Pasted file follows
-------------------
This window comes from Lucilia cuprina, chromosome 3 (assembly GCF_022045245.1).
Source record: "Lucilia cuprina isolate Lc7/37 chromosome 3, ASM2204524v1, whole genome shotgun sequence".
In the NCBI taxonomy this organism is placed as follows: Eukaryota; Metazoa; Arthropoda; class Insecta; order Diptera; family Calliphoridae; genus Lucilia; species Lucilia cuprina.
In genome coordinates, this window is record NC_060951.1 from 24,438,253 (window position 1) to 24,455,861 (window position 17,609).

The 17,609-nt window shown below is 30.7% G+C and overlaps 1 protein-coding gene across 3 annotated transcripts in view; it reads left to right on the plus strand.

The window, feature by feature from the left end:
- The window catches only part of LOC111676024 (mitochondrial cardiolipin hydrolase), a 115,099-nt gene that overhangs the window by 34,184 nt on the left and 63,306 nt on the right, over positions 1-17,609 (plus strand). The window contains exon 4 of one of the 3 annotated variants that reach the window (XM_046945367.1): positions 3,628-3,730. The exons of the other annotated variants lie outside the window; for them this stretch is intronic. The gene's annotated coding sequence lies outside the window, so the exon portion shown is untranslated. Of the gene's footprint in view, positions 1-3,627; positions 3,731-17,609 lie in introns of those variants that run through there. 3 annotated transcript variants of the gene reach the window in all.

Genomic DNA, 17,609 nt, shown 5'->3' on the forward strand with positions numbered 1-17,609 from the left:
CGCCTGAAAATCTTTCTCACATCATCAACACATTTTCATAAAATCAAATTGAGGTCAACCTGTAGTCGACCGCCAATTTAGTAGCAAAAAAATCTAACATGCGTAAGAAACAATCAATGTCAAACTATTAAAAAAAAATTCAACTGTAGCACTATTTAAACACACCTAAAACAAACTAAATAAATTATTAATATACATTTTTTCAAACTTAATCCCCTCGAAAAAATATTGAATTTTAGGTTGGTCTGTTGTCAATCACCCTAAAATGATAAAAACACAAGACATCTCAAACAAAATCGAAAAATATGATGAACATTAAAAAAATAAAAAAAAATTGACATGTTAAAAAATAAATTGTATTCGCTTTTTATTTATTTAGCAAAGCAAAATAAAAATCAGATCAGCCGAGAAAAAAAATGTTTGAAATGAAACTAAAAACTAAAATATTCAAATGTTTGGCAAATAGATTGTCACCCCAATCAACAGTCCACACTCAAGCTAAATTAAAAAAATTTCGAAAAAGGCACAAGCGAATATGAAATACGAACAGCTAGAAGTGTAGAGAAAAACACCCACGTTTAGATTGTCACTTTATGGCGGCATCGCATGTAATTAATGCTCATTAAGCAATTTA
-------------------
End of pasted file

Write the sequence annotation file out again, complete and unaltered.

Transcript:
This window comes from Lucilia cuprina, chromosome 3 (assembly GCF_022045245.1).
Source record: "Lucilia cuprina isolate Lc7/37 chromosome 3, ASM2204524v1, whole genome shotgun sequence".
In the NCBI taxonomy this organism is placed as follows: Eukaryota; Metazoa; Arthropoda; class Insecta; order Diptera; family Calliphoridae; genus Lucilia; species Lucilia cuprina.
In genome coordinates, this window is record NC_060951.1 from 24,438,253 (window position 1) to 24,455,861 (window position 17,609).

The 17,609-nt window shown below is 30.7% G+C and overlaps 1 protein-coding gene across 3 annotated transcripts in view; it reads left to right on the plus strand.

The window, feature by feature from the left end:
- The window catches only part of LOC111676024 (mitochondrial cardiolipin hydrolase), a 115,099-nt gene that overhangs the window by 34,184 nt on the left and 63,306 nt on the right, over positions 1-17,609 (plus strand). The window contains exon 4 of one of the 3 annotated variants that reach the window (XM_046945367.1): positions 3,628-3,730. The exons of the other annotated variants lie outside the window; for them this stretch is intronic. The gene's annotated coding sequence lies outside the window, so the exon portion shown is untranslated. Of the gene's footprint in view, positions 1-3,627; positions 3,731-17,609 lie in introns of those variants that run through there. 3 annotated transcript variants of the gene reach the window in all.

Genomic DNA, 17,609 nt, shown 5'->3' on the forward strand with positions numbered 1-17,609 from the left:
CGCCTGAAAATCTTTCTCACATCATCAACACATTTTCATAAAATCAAATTGAGGTCAACCTGTAGTCGACCGCCAATTTAGTAGCAAAAAAATCTAACATGCGTAAGAAACAATCAATGTCAAACTATTAAAAAAAAATTCAACTGTAGCACTATTTAAACACACCTAAAACAAACTAAATAAATTATTAATATACATTTTTTCAAACTTAATCCCCTCGAAAAAATATTGAATTTTAGGTTGGTCTGTTGTCAATCACCCTAAAATGATAAAAACACAAGACATCTCAAACAAAATCGAAAAATATGATGAACATTAAAAAAATAAAAAAAAATTGACATGTTAAAAAATAAATTGTATTCGCTTTTTATTTATTTAGCAAAGCAAAATAAAAATCAGATCAGCCGAGAAAAAAAATGTTTGAAATGAAACTAAAAACTAAAATATTCAAATGTTTGGCAAATAGATTGTCACCCCAATCAACAGTCCACACTCAAGCTAAATTAAAAAAATTTCGAAAAAGGCACAAGCGAATATGAAATACGAACAGCTAGAAGTGTAGAGAAAAACACCCACGTTTAGATTGTCACTTTATGGCGGCATCGCATGTAATTAATGCTCATTAAGCAATTTA